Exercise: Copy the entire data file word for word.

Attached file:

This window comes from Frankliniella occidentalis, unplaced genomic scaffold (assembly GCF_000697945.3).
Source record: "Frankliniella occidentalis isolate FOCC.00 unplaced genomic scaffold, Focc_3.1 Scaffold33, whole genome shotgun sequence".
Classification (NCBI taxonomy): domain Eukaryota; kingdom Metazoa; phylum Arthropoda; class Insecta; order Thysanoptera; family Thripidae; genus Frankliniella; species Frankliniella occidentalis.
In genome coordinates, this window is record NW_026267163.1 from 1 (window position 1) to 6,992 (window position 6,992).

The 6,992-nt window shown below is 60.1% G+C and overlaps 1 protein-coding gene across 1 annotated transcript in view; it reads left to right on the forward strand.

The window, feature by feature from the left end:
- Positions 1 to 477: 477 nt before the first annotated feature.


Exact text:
This window comes from Frankliniella occidentalis, unplaced genomic scaffold (assembly GCF_000697945.3).
Source record: "Frankliniella occidentalis isolate FOCC.00 unplaced genomic scaffold, Focc_3.1 Scaffold33, whole genome shotgun sequence".
Classification (NCBI taxonomy): domain Eukaryota; kingdom Metazoa; phylum Arthropoda; class Insecta; order Thysanoptera; family Thripidae; genus Frankliniella; species Frankliniella occidentalis.
In genome coordinates, this window is record NW_026267163.1 from 1 (window position 1) to 6,992 (window position 6,992).

The 6,992-nt window shown below is 60.1% G+C and overlaps 1 protein-coding gene across 1 annotated transcript in view; it reads left to right on the forward strand.

The window, feature by feature from the left end:
- Positions 1 to 477: 477 nt before the first annotated feature.